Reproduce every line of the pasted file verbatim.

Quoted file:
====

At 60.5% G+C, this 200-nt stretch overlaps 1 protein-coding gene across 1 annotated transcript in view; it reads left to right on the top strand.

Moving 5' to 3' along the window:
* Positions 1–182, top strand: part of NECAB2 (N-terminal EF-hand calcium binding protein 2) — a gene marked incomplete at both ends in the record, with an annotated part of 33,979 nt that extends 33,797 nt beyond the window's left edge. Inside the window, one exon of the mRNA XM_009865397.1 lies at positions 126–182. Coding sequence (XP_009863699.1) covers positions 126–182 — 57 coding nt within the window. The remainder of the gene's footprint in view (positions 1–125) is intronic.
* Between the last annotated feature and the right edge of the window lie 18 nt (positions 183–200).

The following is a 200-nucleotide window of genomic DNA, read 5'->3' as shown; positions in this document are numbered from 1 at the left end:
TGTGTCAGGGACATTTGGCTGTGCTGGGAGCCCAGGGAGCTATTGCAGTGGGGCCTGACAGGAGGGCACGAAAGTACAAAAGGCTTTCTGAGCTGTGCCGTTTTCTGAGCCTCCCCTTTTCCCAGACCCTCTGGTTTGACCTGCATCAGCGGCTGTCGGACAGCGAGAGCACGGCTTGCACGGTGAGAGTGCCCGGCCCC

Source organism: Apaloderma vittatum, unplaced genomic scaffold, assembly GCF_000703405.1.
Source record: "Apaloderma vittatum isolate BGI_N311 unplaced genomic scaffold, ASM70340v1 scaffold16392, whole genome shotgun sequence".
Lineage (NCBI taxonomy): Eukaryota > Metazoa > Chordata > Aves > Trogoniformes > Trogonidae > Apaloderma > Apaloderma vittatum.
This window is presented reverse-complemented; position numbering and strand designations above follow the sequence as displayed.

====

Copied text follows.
At 60.5% G+C, this 200-nt stretch overlaps 1 protein-coding gene across 1 annotated transcript in view; it reads left to right on the top strand.

Moving 5' to 3' along the window:
* Positions 1–182, top strand: part of NECAB2 (N-terminal EF-hand calcium binding protein 2) — a gene marked incomplete at both ends in the record, with an annotated part of 33,979 nt that extends 33,797 nt beyond the window's left edge. Inside the window, one exon of the mRNA XM_009865397.1 lies at positions 126–182. Coding sequence (XP_009863699.1) covers positions 126–182 — 57 coding nt within the window. The remainder of the gene's footprint in view (positions 1–125) is intronic.
* Between the last annotated feature and the right edge of the window lie 18 nt (positions 183–200).

The following is a 200-nucleotide window of genomic DNA, read 5'->3' as shown; positions in this document are numbered from 1 at the left end:
TGTGTCAGGGACATTTGGCTGTGCTGGGAGCCCAGGGAGCTATTGCAGTGGGGCCTGACAGGAGGGCACGAAAGTACAAAAGGCTTTCTGAGCTGTGCCGTTTTCTGAGCCTCCCCTTTTCCCAGACCCTCTGGTTTGACCTGCATCAGCGGCTGTCGGACAGCGAGAGCACGGCTTGCACGGTGAGAGTGCCCGGCCCC

Source organism: Apaloderma vittatum, unplaced genomic scaffold, assembly GCF_000703405.1.
Source record: "Apaloderma vittatum isolate BGI_N311 unplaced genomic scaffold, ASM70340v1 scaffold16392, whole genome shotgun sequence".
Lineage (NCBI taxonomy): Eukaryota > Metazoa > Chordata > Aves > Trogoniformes > Trogonidae > Apaloderma > Apaloderma vittatum.
This window is presented reverse-complemented; position numbering and strand designations above follow the sequence as displayed.